The Langlands Program seeks to find connections between number theory and harmonic analysis by connecting Galois groups to automorphic functions. The predictions created as a result of work on the Program have helped mathematicians create new functions from existing ones, and even find signs of electromagnetism in number theory. The Langlands Program is like building bridges across distinct mathematical cultures.
“I am now elderly and have turned my efforts to other things – just a reading, in the original – of the very long (four volume) Turkish novel, Bir Ada Hikayesi,” mathematician Robert Langlands, now 87, told this author over an email.
Five years ago, in 2018, Dr. Langlands was awarded the Abel Prize, one of the highest honours for mathematicians, for “his visionary program connecting representation theory to number theory”.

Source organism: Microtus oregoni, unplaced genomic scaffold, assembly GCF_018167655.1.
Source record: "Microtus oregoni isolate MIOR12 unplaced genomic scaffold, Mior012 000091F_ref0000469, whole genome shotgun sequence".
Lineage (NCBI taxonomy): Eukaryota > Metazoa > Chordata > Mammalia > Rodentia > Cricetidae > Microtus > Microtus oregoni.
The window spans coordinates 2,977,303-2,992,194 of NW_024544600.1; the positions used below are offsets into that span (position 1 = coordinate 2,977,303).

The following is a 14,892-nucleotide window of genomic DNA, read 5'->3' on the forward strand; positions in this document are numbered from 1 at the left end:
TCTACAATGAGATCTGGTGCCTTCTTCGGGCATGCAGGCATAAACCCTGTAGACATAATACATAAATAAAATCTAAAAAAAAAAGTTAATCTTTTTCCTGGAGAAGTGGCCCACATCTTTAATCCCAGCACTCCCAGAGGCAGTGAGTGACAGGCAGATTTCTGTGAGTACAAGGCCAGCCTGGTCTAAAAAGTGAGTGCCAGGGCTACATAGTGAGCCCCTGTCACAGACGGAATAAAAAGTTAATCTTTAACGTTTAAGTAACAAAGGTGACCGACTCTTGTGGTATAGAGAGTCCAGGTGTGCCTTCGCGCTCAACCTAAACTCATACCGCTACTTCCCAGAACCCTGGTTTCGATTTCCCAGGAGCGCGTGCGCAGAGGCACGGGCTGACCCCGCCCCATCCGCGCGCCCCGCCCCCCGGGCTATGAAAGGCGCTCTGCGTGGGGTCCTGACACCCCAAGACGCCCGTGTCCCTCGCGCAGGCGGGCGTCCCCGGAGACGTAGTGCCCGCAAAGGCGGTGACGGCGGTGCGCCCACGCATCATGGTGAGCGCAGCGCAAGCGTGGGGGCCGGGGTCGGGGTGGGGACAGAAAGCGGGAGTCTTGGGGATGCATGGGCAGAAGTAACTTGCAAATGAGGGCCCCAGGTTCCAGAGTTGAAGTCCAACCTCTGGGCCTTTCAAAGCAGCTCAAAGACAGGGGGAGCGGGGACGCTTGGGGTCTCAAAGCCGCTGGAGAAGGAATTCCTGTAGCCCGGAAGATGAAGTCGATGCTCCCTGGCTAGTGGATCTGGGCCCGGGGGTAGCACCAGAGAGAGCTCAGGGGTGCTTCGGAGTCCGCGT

This program was set in motion in 1967 when Dr. Langlands, then 30 and at Princeton University, wrote a 17-page letter to the French mathematician André Weil with a series of tentative ideas.
Even Wikipedia, which often excels at simplifying intricate ideas, admits that the Langlands Program consists of “very complicated theoretical abstractions, which can be difficult even for specialist mathematicians to grasp”.
At the heart of the Program is an attempt to find connections between two far-flung areas of mathematics: number theory and harmonic analysis.
Number theory is the arithmetic study of numbers and the relationships between them. A famous example of such a relationship is the Pythagoras theorem: a2 + b2 = c2.
Harmonic analysis is interested in the study of periodic phenomena. Unlike number theorists, who deal with discrete arithmetics (like integers), harmonic analysts deal with mathematical objects more continuous in nature (like waves).